Outside in the real world I’m sure the rest of Australia lived a wonderful Aussie life but once you stepped over the threshold of our home it was like “if you can’t go to Croatia, Croatia would come to us.” Guests would be welcomed with the smells of Croatian cooking (ćevape, stuffed capsicums, you name it we ate it), the sounds of Croatian music (hello rockstar Oliver) and the fractured hum of a crazily comforting Croatian dialect.

Broken English was expected when any foreigner was introduced to my parents and guests were either stalked constantly by my mother with a plate of food or intrigued by my father who could often be seen stamping grapes for his homemade wine, smoking massive stumps of soon-to-be prosciutto or outside working in his garden (to my dad it was just like being in the fields back home).

By the time I was 20 I felt confused by my identity – I had obviously grown up in Australia, gone to an Australian school and had fabulous friends of all different ethnicities but deep inside I felt detached from them, different, as though a part of my soul was left a thousand miles away, waiting to be claimed.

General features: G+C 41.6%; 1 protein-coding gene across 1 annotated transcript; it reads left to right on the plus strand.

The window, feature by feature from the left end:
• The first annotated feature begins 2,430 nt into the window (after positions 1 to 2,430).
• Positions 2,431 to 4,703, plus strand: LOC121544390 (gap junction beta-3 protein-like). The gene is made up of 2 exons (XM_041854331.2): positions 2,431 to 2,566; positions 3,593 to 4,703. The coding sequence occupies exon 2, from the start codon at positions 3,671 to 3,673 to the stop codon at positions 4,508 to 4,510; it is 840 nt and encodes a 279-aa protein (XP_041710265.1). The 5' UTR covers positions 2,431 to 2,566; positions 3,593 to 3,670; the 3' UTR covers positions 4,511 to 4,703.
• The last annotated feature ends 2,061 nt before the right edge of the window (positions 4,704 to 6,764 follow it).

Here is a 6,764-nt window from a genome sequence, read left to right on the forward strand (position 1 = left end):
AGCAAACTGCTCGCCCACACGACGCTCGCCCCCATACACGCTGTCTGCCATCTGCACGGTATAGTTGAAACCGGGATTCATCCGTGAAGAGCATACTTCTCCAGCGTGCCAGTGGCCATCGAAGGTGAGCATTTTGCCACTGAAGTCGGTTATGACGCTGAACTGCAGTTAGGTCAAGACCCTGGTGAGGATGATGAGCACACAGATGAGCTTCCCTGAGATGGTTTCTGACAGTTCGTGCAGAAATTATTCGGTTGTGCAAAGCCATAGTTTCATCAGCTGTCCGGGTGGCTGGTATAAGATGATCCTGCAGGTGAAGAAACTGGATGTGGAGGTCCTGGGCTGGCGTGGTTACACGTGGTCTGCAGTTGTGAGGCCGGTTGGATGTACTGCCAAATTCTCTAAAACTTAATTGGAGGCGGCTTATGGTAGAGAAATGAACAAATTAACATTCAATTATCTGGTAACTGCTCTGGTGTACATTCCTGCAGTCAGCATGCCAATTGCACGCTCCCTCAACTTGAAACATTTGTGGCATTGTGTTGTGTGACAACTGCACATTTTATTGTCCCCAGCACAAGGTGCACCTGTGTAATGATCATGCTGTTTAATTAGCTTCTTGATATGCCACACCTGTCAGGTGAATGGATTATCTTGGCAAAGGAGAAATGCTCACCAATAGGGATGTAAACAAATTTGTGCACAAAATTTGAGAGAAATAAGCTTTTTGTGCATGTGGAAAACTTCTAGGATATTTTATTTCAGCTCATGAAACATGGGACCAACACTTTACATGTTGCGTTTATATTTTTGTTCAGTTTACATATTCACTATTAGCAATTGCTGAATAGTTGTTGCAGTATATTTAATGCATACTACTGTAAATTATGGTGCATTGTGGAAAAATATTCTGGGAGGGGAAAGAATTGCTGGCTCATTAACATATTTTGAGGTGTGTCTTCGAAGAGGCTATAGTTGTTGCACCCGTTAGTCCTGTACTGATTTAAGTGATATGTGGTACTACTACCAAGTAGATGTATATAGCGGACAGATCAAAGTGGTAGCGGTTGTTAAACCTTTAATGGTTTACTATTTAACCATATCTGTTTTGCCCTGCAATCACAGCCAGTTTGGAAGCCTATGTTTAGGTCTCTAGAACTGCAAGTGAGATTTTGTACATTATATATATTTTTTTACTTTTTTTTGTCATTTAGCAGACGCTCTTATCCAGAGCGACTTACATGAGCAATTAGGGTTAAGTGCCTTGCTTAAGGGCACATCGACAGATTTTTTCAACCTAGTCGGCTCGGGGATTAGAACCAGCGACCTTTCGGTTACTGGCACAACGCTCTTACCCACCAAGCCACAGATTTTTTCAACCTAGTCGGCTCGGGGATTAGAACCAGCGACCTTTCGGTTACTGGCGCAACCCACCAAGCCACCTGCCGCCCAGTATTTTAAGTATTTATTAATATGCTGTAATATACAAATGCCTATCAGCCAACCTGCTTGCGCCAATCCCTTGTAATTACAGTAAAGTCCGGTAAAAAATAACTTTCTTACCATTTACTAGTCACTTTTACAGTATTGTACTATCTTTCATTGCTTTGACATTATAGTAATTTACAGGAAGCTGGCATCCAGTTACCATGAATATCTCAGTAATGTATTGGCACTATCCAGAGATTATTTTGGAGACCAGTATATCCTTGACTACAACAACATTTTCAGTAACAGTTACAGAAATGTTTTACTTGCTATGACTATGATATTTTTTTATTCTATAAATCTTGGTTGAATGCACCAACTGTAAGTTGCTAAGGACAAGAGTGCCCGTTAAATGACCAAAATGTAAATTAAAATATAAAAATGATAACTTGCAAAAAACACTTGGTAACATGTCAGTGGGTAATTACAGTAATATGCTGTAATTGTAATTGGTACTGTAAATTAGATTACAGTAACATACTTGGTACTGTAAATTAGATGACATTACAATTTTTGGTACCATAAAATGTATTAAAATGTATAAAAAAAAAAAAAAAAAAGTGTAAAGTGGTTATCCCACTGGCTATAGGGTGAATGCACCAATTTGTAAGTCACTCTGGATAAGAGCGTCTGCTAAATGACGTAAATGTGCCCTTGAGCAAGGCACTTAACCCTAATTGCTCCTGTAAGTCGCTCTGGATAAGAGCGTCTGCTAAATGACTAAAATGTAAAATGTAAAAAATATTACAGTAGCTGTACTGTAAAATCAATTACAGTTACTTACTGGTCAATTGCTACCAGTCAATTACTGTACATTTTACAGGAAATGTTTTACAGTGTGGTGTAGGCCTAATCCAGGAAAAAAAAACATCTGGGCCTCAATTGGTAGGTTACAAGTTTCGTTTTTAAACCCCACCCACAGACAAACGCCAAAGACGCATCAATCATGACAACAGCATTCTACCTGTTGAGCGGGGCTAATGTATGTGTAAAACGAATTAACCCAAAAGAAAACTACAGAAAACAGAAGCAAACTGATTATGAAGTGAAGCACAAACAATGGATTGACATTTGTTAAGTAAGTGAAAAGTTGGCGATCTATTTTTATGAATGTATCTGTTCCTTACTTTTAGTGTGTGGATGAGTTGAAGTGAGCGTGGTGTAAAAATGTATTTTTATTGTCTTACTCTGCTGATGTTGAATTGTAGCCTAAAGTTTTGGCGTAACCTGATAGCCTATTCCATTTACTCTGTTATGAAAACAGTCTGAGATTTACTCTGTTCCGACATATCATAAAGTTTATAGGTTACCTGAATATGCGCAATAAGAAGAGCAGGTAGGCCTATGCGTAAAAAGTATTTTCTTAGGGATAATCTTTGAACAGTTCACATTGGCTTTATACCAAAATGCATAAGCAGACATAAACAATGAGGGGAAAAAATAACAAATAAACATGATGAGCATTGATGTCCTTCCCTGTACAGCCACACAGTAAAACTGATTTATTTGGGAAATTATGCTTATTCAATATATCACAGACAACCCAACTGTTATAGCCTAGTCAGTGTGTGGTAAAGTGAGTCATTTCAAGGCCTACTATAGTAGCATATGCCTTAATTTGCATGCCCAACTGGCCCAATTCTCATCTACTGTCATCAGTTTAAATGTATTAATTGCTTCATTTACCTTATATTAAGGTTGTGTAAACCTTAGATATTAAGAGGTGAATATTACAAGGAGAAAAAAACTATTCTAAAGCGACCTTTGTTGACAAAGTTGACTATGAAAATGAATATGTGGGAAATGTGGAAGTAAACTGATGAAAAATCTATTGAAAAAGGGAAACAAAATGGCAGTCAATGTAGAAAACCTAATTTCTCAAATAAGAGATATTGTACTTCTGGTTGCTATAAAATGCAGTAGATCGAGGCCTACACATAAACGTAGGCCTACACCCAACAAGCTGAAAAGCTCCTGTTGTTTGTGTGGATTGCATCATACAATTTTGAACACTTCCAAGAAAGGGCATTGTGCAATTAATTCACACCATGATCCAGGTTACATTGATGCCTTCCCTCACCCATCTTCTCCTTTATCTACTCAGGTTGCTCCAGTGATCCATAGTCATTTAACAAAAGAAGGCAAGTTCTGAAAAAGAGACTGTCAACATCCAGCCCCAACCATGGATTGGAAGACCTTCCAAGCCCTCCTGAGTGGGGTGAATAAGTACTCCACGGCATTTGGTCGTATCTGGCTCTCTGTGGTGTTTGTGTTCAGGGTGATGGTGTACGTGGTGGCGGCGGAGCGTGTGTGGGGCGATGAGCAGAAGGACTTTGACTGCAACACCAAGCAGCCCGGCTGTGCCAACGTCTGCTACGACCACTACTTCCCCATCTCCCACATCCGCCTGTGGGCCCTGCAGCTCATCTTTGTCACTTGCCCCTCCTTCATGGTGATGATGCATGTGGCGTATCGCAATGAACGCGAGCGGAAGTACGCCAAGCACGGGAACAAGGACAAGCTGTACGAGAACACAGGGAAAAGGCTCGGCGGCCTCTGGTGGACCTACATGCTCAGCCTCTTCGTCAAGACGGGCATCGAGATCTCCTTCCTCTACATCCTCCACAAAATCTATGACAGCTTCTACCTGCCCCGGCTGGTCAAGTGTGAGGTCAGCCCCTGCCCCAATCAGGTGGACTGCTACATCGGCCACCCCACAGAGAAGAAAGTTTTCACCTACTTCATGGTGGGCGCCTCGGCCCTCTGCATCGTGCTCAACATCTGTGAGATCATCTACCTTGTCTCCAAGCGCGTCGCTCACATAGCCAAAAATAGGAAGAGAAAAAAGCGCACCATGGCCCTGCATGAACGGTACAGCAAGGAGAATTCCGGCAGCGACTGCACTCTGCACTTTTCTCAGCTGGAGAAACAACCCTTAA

So I set off to Croatia and there I lived for two and a half years – for me, it was the right place at the right time and when I left to come back to Sydney for what I thought was a short trip, I did not expect to become entangled in a web of new dreams.


Once upon a time I thought the perfect life for me could only be lived in Croatia but here am I now, a 41-year-old, living in Sydney for almost twenty years, with my husband and two gorgeous children and I see that I was wrong. I underestimated the beauty that existed here in my own country because I was blinded by my desire to retrace the steps of my past and complete the full circle, of returning to a place my parents had never really wished to leave.

Here in Australia over the last two decades I have created my own incredible community of friends and family, just like my little village back in Croatia. Even though our heritage may not be the same, even though our lives started out differently, to me my friends and family here constitutes my new home, my new life, the one I have grown to love.

And yet still I cannot ignore the pull of my homeland whenever it whispers my name. When I hear that a family member or friend is going back for a holiday my heart clenches with pain, a longing, a desire to be there too. I realize now that life is more complex as an adult.